Storage ring of the muon g – 2 experiment at Fermilab
Photo: Reidar Hahn / Fermilab
Dominik Stöckinger has been looking forward to this moment for 20 years.
Today, Wednesday, the time has finally come: the collaboration of the so-called muon 2 – g experiment, in which Stöckinger is involved, announces its measurement results to the public.
For particle physicists, this is a historic moment.
Because they are hoping for a very first, albeit still vague, look into the realm of a new physics.
As a theorist, Stöckinger was there from the start when planning a new experiment at the Fermilab near Chicago began.
The goal was precision measurements on an elementary particle called the muon.
Physicists are interested in this particle because it is considered to be particularly sensitive to phenomena beyond the known laws of nature.
Around 50 years ago, the laws of nature considered valid today were summarized in the so-called standard model.
It describes the interactions of all known particles, and since then it has been confirmed again and again and in some cases with downright impressive precision.
The curse of particle physics
In the meantime, the triumph has become a curse: With increasing effort, the particle physicists are trying to push the limits of the Standard Model.
With more and more force they let particles crash into each other in order to look for splinters that are unknown to them after the crash.
But so far without any success.
Instead of giving the researchers new physics, even the giant particle accelerator LHC at CERN only confirmed the old one.
Now the long-awaited first signs of a new physics could come from another particle factory: the American Fermilab.
The researchers there use a particularly ingenious method to explore physics beyond the standard model: They send muons as measuring sensors into the unknown.
Muons are related to electrons in their properties, only that they are around 200 times heavier.
That makes them particularly suitable as scouts in the terra incognita.
Flickering and shimmering in nothing
In their experiment, the researchers take advantage of the fact that even the most exotic particles are surprisingly ubiquitous.
Everywhere, even in a completely empty room, they arise incessantly, only to disappear again within a fraction of a second.
"Vacuum fluctuations" is what this relentless background shimmer is called.
Normally, the continued emergence and disappearance of particles in space is too fleeting to be detected even with the most sensitive devices.
The muons, however, feel the constant shaking and shaking of the particles fluctuating in space.
Relocation of the muon g – 2 storage ring from New York to Chicago
Photo: Cindy Arnold / Fermilab
In the muon 2 – g experiment, muons are fed into a storage ring, where they are exposed to an extremely homogeneous magnetic field.
If the measurement is sufficiently accurate, the gyroscopic movements of the muons in this magnetic field show how strong the vacuum fluctuations are shaking them.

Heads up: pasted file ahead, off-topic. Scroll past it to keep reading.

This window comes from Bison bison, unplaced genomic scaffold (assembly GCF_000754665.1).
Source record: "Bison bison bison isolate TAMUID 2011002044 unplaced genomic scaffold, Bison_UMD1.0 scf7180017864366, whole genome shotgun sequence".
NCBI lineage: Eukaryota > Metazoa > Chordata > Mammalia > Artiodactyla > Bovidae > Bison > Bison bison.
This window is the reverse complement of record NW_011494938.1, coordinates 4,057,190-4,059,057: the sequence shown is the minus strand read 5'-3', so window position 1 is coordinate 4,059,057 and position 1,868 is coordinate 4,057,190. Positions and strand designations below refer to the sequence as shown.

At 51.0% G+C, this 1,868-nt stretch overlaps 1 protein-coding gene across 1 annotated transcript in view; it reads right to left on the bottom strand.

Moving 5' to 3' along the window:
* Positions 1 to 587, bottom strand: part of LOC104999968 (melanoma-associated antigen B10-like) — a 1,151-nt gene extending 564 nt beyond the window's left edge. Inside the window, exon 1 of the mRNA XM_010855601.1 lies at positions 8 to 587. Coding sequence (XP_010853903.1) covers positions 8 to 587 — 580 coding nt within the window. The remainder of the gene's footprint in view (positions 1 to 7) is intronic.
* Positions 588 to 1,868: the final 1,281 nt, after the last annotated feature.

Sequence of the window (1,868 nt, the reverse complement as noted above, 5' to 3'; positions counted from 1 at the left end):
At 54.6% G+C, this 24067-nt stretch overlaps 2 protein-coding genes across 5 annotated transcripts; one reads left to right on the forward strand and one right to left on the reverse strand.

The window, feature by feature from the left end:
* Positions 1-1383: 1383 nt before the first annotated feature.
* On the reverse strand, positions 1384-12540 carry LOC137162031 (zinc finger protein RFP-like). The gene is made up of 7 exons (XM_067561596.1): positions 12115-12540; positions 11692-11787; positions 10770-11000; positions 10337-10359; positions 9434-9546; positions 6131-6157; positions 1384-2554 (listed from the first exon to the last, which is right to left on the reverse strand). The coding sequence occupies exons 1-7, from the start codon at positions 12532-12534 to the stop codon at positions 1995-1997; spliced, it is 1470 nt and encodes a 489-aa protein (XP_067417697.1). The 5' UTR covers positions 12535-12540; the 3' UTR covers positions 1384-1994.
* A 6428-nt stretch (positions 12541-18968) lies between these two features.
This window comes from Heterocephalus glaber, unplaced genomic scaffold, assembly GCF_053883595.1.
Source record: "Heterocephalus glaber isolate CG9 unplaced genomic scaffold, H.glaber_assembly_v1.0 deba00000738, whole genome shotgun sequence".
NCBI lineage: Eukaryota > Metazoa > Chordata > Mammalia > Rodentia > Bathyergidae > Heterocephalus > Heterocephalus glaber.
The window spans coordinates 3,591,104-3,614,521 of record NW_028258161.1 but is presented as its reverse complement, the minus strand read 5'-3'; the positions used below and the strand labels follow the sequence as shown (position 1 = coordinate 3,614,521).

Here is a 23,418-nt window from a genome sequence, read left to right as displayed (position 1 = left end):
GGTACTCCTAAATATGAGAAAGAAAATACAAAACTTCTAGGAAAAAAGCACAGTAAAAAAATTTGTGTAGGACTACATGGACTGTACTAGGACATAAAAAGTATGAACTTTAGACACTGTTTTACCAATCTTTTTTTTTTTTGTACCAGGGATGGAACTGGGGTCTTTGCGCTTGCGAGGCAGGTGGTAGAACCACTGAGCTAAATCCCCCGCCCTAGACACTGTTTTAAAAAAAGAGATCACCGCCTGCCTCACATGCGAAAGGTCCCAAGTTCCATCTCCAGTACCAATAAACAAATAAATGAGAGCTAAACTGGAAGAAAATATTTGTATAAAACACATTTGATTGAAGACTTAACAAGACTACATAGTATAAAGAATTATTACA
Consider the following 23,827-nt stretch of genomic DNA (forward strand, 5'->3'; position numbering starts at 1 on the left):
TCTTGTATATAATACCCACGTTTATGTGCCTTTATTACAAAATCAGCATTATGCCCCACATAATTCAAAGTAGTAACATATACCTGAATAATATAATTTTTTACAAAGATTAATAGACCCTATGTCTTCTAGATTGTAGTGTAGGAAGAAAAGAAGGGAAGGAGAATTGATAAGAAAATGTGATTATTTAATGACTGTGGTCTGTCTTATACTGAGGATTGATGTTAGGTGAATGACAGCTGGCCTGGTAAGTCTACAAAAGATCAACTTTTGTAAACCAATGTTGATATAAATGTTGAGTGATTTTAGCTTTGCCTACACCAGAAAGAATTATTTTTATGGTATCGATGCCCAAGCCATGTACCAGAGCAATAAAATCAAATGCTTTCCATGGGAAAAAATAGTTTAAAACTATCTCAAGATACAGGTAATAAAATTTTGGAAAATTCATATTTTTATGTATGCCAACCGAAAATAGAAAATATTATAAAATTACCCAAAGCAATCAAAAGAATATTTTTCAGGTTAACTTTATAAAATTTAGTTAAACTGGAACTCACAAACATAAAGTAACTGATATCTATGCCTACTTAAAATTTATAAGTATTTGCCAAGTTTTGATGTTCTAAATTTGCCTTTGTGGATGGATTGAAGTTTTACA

All kinds of particles influence the muons, those known to physicists as well as those that are unknown.
However, all effects caused by known particles can be calculated very precisely.
If the measured values differ from the calculated value, the difference must be due to the effect of unknown particles.
The hope of physicists of finding such a deviation in the measurement published today is great.
The muon experiment was carried out 20 years ago, at the accelerator in Brookhaven (New York State).
The researchers actually found a significant deviation from the calculated value - except that the result was not clear enough to meet the high demands of the physicists.
It is generally accepted that a discovery is only recognized as such if the probability that it is the mere product of a coincidence is below 1: 100,000.
The Fermilab experiment measures more precisely than its predecessor in Brookhaven.
"The storage ring has moved," says Martin Fertl from the University of Mainz, who is part of the 200-person Muon 2 – g collaboration.
The entire device was loaded by ship across the Gulf of Mexico and the Mississippi from New York to Chicago.
The measurements were carried out on the same magnet as they were 20 years ago, but measurement technology has made great strides since then.
Plenty of room for speculation
But will the accuracy be sufficient to be able to proclaim the beginning of a new physics tonight?
The professional world expects at least a clear hint.
In addition, the measurements at the Fermilab will continue;
definitive results should be achieved within a year or two.
The discussion about what kind of particles it could be that affect the muons has long since begun.
There is no shortage of candidates for possible particles beyond the Standard Model.
“For example, additional Higgs particles, supersymmetry, leptoquarks or axions are possible,” says Stöckinger.
Behind each of these catchwords lies a different complicated theory.
And each of these theories stands for a possible variant of how our universe is structured in its innermost being.